Growing up, I spent countless hours watching my grandmother can just about everything, from delicious jams, to okra and pickles, you name it. Her love, sweat and tears over these little jars was obvious after you tasted one of her jellies. I’ve always thought of canning as a lost art and have wished for the patience to master the process, but until recently, had nearly given up the notion of learning how. These days, however, I seem to be hearing about more and more people bringing the canning craze back, and an old tradition seems to be showing signs of new life. In restaurants, in friends’ homes, in magazines, Mason jars are now lining the shelves of pantries, not just for decoration, but for practicality, and are filled once again with lots of good old fashioned yumminess.
Realizing this, I decided it was about time to give canning a shot, make my grandma proud, and see what little miracle I could make in a jar. So, here are a few recipes that are on my beginner canning list and should be on yours too!
Easy Apple Butter
5 cups of applesauce
7 cups of sugar (I only used 5…it just depends on how sweet you want it)
1/4 cup of vinegar
1 tsp. of cinnamon or allspice
Combine all ingredients in a heavy saucepan. Bring to a boil on high heat and turn down to a low boil for 15 minutes, stirring occasionally. Pour into sterilized jars. Seal at once and let sit overnight.
A note about canning:
The long tradition of canning dates back to the early 1800’s and was a method of preserving large amounts of food in which the food contents are processed and sealed in an airtight container. It provides a typical shelf life ranging from one to five years, with some types of food lasting even longer. The most important step in canning, or puttin’ up, is to sterilize your jars and lids thoroughly. Place jars and lids in a large stockpot, cover with water, bring to a boil and then simmer for 10 minutes and remove. Fill your jars and cover at once with metal lids. If you want to get a little more technical, to seal your lids to USDA standards, it is recommended that you place filled jars in a canning rack, place in a canner, and boil yet again. You can also always freeze your jars and pull them out when you are ready to use them.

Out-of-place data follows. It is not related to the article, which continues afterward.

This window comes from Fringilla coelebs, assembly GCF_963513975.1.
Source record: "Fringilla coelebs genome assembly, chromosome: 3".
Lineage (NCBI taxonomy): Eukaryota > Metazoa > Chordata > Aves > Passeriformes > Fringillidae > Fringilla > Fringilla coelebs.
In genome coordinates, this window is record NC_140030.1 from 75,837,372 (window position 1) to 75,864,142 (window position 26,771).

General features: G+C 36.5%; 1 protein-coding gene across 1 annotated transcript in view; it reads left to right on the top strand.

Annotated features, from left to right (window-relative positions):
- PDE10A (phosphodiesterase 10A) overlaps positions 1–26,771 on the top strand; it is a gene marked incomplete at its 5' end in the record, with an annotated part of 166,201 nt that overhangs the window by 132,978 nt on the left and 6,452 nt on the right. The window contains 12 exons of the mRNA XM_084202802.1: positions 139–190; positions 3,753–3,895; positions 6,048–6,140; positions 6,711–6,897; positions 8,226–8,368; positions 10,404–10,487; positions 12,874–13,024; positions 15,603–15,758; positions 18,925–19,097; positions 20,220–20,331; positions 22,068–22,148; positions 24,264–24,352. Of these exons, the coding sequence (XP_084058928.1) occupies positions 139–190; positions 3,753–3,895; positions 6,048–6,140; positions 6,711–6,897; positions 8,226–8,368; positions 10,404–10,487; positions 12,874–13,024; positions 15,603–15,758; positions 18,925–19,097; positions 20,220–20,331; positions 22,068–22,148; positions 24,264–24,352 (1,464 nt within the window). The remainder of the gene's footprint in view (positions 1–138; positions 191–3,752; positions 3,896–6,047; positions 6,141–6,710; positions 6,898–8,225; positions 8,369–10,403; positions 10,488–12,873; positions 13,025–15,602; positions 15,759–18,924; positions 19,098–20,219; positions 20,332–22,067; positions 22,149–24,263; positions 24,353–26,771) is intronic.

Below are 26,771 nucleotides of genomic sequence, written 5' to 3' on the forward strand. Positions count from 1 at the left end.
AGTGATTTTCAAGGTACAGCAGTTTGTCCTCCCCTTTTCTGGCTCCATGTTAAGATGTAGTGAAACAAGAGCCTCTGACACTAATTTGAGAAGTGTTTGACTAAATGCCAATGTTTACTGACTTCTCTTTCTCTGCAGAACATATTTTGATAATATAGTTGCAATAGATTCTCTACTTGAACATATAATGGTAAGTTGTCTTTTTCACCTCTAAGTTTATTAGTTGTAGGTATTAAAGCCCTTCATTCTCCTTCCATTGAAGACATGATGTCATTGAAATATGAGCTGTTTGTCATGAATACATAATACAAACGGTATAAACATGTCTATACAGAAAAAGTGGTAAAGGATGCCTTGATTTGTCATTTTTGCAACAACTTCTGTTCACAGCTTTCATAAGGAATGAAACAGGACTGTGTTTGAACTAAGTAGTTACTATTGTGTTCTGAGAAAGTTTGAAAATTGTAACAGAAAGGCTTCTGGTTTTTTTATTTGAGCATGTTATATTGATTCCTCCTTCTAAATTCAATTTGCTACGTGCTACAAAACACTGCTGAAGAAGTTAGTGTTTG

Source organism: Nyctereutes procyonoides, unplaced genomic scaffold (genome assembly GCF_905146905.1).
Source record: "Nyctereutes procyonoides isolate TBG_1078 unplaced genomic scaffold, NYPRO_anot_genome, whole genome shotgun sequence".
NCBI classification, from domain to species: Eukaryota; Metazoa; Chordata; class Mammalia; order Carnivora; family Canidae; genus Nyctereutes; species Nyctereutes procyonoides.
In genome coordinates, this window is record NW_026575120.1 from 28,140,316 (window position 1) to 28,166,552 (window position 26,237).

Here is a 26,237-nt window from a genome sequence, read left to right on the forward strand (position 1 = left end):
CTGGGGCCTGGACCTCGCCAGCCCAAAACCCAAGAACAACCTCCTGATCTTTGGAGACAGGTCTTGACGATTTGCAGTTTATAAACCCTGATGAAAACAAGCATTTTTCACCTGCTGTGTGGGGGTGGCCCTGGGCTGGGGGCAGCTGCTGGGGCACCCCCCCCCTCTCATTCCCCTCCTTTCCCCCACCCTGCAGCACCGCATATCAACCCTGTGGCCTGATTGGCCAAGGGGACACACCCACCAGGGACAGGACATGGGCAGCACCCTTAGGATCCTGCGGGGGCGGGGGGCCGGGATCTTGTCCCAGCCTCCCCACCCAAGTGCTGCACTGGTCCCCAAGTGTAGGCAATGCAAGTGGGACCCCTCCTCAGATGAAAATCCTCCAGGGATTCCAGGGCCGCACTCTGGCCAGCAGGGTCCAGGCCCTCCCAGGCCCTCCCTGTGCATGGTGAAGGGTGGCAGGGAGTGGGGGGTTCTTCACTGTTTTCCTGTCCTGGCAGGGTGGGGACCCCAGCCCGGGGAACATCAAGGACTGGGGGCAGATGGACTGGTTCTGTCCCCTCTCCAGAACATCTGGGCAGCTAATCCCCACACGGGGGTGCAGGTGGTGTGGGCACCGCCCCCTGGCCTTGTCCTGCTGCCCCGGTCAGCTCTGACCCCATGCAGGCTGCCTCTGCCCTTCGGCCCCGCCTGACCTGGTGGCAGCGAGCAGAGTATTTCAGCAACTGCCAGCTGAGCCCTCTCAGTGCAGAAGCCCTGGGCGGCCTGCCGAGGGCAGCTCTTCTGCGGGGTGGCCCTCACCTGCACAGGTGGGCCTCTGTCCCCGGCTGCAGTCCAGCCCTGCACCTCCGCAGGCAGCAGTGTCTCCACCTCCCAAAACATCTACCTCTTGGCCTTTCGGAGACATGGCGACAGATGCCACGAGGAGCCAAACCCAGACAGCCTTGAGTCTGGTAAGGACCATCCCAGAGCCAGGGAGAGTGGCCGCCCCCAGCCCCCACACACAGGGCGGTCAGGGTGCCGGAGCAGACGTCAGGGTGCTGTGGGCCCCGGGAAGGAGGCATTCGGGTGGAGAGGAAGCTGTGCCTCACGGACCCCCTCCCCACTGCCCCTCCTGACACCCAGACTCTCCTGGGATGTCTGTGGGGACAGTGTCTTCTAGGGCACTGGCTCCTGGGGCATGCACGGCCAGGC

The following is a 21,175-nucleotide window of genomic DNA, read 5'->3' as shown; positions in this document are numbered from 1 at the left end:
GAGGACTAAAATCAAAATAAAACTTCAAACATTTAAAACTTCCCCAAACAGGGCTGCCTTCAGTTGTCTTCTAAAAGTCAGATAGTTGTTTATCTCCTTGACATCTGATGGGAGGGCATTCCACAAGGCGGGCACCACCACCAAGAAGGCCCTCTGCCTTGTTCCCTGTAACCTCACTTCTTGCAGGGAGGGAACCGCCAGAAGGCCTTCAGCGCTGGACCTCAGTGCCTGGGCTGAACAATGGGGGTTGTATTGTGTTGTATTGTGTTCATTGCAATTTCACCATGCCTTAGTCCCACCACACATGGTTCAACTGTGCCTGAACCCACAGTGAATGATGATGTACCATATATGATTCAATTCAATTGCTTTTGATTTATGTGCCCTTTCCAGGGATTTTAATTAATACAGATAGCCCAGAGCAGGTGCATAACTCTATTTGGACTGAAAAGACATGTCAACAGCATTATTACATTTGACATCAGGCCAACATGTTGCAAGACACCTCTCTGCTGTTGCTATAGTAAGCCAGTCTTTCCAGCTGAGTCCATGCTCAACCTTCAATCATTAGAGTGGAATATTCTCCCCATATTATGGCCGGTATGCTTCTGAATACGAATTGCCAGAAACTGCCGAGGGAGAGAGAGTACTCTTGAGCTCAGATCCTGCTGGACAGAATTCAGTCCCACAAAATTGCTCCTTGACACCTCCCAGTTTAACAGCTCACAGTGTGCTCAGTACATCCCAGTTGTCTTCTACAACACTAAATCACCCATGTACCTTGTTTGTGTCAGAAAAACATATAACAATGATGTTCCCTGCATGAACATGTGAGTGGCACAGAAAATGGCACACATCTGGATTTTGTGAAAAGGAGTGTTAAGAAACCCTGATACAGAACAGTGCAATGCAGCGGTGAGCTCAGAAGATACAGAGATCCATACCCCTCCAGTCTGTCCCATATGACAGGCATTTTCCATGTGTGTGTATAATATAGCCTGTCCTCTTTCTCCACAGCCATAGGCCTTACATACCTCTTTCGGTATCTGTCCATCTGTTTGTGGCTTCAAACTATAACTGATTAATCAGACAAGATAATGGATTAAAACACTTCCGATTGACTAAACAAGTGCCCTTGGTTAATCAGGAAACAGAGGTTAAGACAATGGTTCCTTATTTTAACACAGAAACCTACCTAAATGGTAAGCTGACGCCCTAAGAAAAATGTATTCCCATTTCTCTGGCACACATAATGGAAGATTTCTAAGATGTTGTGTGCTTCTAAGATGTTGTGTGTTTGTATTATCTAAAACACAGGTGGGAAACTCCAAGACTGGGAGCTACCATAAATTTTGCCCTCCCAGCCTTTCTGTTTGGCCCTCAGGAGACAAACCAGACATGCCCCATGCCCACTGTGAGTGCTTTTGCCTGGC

3 1/2 lbs. of small okra pods
1/3 cup of canning salt
2 tsp. of dill seed
3 cups of water
3 cups white vinegar
2 small hot peppers
4 cloves of garlic
Trim okra stems, careful not to cut into pods. Set aside. In a large pot, combine salt, dill seed, water & vinegar. Bring to a boil. Pack okra into hot jars leaving a fourth of an inch of head space. Put one clove of garlic and 1/2 pepper in each jar. Ladle hot liquid over okra, leaving a fourth of an inch head space. Process for 15 minutes in boiling water canner. Let sit for one week before consuming.
Pear Preserves (Crock Pot Style)
approx. 8 cups of pears
4-5 cups of sugar
Fill crock pot with peeled and chopped pears. Cover with sugar. Put towel or lid over pears and let stand overnight. (Pears should have syrupy consistency in the morning.) Cook for 6 hours, starting on high for about 10 minutes, then turn down to medium. Funnel into jars and seal immediately.
If you want to get really fancy in your canning method,s here are a few more accessories that will make the canning process that much more fun all while making you look like an old pro!
Let us know about your favorite canning recipes!